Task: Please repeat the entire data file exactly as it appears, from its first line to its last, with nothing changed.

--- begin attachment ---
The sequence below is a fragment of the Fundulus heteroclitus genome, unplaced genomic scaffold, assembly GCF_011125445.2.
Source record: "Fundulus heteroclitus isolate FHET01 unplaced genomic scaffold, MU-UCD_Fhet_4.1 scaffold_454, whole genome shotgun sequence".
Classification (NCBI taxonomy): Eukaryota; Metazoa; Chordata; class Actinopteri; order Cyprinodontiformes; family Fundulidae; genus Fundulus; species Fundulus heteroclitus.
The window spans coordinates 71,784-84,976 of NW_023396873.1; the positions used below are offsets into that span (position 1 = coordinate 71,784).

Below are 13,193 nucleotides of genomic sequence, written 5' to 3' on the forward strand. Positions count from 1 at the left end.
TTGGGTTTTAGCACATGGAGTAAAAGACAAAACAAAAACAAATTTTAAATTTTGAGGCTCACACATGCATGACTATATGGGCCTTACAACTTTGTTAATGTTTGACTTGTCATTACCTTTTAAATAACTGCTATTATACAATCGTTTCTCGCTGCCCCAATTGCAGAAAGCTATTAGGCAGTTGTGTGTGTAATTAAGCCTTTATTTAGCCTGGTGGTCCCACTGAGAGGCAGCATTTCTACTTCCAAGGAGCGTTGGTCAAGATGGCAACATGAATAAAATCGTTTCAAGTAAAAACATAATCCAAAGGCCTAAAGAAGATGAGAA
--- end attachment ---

The sequence below is a fragment of the Fundulus heteroclitus genome, unplaced genomic scaffold, assembly GCF_011125445.2.
Source record: "Fundulus heteroclitus isolate FHET01 unplaced genomic scaffold, MU-UCD_Fhet_4.1 scaffold_454, whole genome shotgun sequence".
Classification (NCBI taxonomy): Eukaryota; Metazoa; Chordata; class Actinopteri; order Cyprinodontiformes; family Fundulidae; genus Fundulus; species Fundulus heteroclitus.
The window spans coordinates 71,784-84,976 of NW_023396873.1; the positions used below are offsets into that span (position 1 = coordinate 71,784).

Below are 13,193 nucleotides of genomic sequence, written 5' to 3' on the forward strand. Positions count from 1 at the left end.
TTGGGTTTTAGCACATGGAGTAAAAGACAAAACAAAAACAAATTTTAAATTTTGAGGCTCACACATGCATGACTATATGGGCCTTACAACTTTGTTAATGTTTGACTTGTCATTACCTTTTAAATAACTGCTATTATACAATCGTTTCTCGCTGCCCCAATTGCAGAAAGCTATTAGGCAGTTGTGTGTGTAATTAAGCCTTTATTTAGCCTGGTGGTCCCACTGAGAGGCAGCATTTCTACTTCCAAGGAGCGTTGGTCAAGATGGCAACATGAATAAAATCGTTTCAAGTAAAAACATAATCCAAAGGCCTAAAGAAGATGAGAA